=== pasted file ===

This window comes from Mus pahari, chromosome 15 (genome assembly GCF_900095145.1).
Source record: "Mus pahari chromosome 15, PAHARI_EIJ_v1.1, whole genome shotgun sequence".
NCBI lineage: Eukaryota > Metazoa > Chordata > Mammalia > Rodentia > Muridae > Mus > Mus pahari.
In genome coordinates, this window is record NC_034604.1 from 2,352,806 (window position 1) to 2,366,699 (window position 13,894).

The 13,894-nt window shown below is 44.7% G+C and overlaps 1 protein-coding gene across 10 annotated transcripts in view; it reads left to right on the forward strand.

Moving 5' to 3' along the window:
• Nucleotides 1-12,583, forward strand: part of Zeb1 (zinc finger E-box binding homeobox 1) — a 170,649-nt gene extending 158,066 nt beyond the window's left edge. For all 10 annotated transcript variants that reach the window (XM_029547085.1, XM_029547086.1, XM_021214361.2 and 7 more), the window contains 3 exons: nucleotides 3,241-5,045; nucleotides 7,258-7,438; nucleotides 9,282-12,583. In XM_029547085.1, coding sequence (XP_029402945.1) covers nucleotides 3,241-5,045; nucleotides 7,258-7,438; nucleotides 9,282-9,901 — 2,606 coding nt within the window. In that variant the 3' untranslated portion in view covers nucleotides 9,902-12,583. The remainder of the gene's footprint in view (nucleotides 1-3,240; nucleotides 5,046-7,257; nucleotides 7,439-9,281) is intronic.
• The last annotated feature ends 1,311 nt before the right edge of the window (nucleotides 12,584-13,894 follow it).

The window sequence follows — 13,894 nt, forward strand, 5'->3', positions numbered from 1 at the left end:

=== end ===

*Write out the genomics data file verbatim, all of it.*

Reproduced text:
This window comes from Mus pahari, chromosome 15 (genome assembly GCF_900095145.1).
Source record: "Mus pahari chromosome 15, PAHARI_EIJ_v1.1, whole genome shotgun sequence".
NCBI lineage: Eukaryota > Metazoa > Chordata > Mammalia > Rodentia > Muridae > Mus > Mus pahari.
In genome coordinates, this window is record NC_034604.1 from 2,352,806 (window position 1) to 2,366,699 (window position 13,894).

The 13,894-nt window shown below is 44.7% G+C and overlaps 1 protein-coding gene across 10 annotated transcripts in view; it reads left to right on the forward strand.

Moving 5' to 3' along the window:
• Nucleotides 1-12,583, forward strand: part of Zeb1 (zinc finger E-box binding homeobox 1) — a 170,649-nt gene extending 158,066 nt beyond the window's left edge. For all 10 annotated transcript variants that reach the window (XM_029547085.1, XM_029547086.1, XM_021214361.2 and 7 more), the window contains 3 exons: nucleotides 3,241-5,045; nucleotides 7,258-7,438; nucleotides 9,282-12,583. In XM_029547085.1, coding sequence (XP_029402945.1) covers nucleotides 3,241-5,045; nucleotides 7,258-7,438; nucleotides 9,282-9,901 — 2,606 coding nt within the window. In that variant the 3' untranslated portion in view covers nucleotides 9,902-12,583. The remainder of the gene's footprint in view (nucleotides 1-3,240; nucleotides 5,046-7,257; nucleotides 7,439-9,281) is intronic.
• The last annotated feature ends 1,311 nt before the right edge of the window (nucleotides 12,584-13,894 follow it).

The window sequence follows — 13,894 nt, forward strand, 5'->3', positions numbered from 1 at the left end: